The minister for disabled people has ignored calls to give disabled people more time to respond to controversial proposals in his disability benefits green paper.
Disabled people’s organisations (DPOs) and allies have written an open letter to Justin Tomlinson, to warn him that millions of disabled people will not have enough time to engage with his proposals if he does not allow an extension.
But when asked if Tomlinson (pictured) would provide extra time, a spokesperson for the Department for Work and Pensions (DWP) confirmed to Disability News Service (DNS) this week that the consultation would close as planned after 12 weeks, on 11 October.
The letter was sent by Disabled People Against Cuts (DPAC) and the Disability Benefits Consortium (DBC), who want to see the consultation extended by six weeks.
They point out that the green paper was published on 20 July, just two days before parliament’s summer recess began, but with the standard 12-week consultation timeframe.
In the letter, they say that the timeframe puts disabled people and DPOs “in a position where they are either not able to respond in time, not going to be able to respond properly, or do not have time to engage with the people they work with in developing their responses.
“This will severely impinge upon your ability to pay due regard to the impact on disabled people of the proposals outlined in the paper.”
Caroline Collier, chief executive of Inclusion Barnet, who co-signed the letter on behalf of DBC as its DPOs representative, told DNS that “because these proposed changes could have a significant impact on many disabled people’s lives, it’s imperative that people are given a reasonable length of time to respond”.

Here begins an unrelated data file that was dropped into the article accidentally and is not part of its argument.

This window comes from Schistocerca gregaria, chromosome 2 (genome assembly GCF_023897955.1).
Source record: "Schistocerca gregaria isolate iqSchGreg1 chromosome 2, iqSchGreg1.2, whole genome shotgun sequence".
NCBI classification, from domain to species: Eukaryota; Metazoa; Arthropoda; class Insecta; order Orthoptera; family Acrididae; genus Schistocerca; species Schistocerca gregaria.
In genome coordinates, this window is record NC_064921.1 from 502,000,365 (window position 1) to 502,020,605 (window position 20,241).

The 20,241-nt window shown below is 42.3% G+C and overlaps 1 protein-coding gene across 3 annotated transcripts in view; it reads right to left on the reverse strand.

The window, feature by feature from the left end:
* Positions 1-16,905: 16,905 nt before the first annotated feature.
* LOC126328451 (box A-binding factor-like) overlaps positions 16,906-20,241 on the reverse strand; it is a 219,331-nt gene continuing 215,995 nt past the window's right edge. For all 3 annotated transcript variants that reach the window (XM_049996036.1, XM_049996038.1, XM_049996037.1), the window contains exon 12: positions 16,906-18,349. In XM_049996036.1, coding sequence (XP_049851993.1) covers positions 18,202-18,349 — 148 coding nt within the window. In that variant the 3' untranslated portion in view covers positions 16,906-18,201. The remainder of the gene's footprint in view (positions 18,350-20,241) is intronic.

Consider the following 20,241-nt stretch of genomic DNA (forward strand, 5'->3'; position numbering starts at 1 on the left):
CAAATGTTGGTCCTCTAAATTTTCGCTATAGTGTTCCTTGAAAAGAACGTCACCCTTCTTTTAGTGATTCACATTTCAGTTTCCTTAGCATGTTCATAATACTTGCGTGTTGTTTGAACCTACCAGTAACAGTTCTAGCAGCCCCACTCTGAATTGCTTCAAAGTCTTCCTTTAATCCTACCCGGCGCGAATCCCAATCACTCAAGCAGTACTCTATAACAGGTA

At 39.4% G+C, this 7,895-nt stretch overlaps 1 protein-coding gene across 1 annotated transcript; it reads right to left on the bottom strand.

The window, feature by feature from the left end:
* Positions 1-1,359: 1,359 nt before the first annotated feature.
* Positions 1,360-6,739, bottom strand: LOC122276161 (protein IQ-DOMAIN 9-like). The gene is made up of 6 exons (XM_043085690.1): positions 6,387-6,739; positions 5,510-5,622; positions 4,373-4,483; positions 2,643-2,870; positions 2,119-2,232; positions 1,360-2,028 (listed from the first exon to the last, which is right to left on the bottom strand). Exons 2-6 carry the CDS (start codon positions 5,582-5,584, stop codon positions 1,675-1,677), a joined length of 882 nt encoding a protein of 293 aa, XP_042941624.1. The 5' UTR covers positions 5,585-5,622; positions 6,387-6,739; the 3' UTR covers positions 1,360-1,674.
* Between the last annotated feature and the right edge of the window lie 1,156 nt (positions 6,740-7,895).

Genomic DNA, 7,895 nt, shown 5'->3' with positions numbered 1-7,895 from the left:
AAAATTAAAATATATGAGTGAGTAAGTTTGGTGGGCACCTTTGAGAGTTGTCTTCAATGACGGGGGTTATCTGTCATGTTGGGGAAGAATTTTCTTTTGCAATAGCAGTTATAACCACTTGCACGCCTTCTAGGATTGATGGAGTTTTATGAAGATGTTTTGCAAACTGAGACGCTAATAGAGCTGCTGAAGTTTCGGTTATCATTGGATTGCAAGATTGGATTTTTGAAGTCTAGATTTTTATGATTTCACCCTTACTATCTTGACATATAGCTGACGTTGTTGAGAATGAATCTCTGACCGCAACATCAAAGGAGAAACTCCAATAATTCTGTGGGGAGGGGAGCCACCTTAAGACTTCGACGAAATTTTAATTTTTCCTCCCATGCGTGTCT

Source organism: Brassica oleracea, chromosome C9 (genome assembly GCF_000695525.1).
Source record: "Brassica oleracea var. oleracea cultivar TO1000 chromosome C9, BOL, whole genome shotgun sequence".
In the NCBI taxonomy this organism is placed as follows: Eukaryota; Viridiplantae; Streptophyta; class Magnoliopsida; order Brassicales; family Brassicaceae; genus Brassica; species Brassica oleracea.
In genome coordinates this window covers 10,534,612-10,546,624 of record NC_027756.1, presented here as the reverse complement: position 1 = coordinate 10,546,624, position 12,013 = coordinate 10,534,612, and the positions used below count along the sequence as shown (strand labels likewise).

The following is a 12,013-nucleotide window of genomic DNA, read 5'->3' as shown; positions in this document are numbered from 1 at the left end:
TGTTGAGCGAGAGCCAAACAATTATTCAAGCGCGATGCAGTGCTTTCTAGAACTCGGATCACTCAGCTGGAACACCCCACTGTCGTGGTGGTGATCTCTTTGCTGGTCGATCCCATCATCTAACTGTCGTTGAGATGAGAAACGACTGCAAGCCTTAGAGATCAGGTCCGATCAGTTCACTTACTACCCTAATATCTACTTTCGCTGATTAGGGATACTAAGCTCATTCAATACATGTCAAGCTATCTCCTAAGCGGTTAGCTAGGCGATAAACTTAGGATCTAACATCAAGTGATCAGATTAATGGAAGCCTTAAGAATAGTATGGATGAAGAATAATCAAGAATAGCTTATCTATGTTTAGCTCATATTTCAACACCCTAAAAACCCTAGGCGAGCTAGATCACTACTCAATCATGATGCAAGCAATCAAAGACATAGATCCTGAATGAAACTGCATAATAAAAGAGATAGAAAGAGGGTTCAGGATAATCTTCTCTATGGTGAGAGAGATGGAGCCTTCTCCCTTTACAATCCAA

She added: “These are lengthy and complex proposals and people will need time to consider them and respond.
“When you also consider the different access issues people may have in engaging with the proposals, I think there is a compelling case for a longer consultation period as a reasonable adjustment.”
Ellen Clifford, a member of DPAC’s national steering group, who also co-signed the letter, said: “Proposals in this green paper will directly impact on the lives of millions of disabled people, potentially in very serious ways, so it’s imperative that there is an opportunity for people to have their say.
“Too often over previous years, changes have been made to the social security system that have caused widespread detriment.
“Measures included in the paper such as merging personal independence payment with universal credit threaten an end to non-means-tested disability benefits which would severely reduce the ability of many disabled people to look for and stay in employment.
“They cannot be taken lightly and legally ministers must take steps to ensure they fully understand the impacts of policies before they introduce them.”
Ella Abraham, policy and campaigns manager for the poverty charity Z2K and DBC’s campaigns co-chair, said: “The health and disability green paper is a really important consultation, with proposals that could have detrimental consequences for disabled people.
“We’re calling on this government to stand by their 2019 manifesto commitment to empower and support disabled people and act as an ally.
“They must at the very least extend the consultation period of the green paper.”
In a press release issued yesterday (Wednesday) to encourage responses to the consultation, Tomlinson highlighted proposals in the green paper on advocacy for benefit claimants, telephone and video assessments, reassessments, and employment support.
But he made no mention of apparent suggestions in the green paper that the government wants to cut rising spending on disability benefits, and that it is considering merging personal independence payment with universal credit.
Following the consultation, detailed proposals will be published in a white paper next year.
A DWP spokesperson refused to say why Tomlinson would not extend the consultation period.
But he said the government was “consulting on how the welfare system can better meet the needs of people with disability and health conditions – now and in the future, in their everyday lives”.
He said disabled people’s “voices, insights and experiences” were “central” to the government’s approach and that “all will be given the opportunity to respond properly in time and in alternative formats to meet their needs”.
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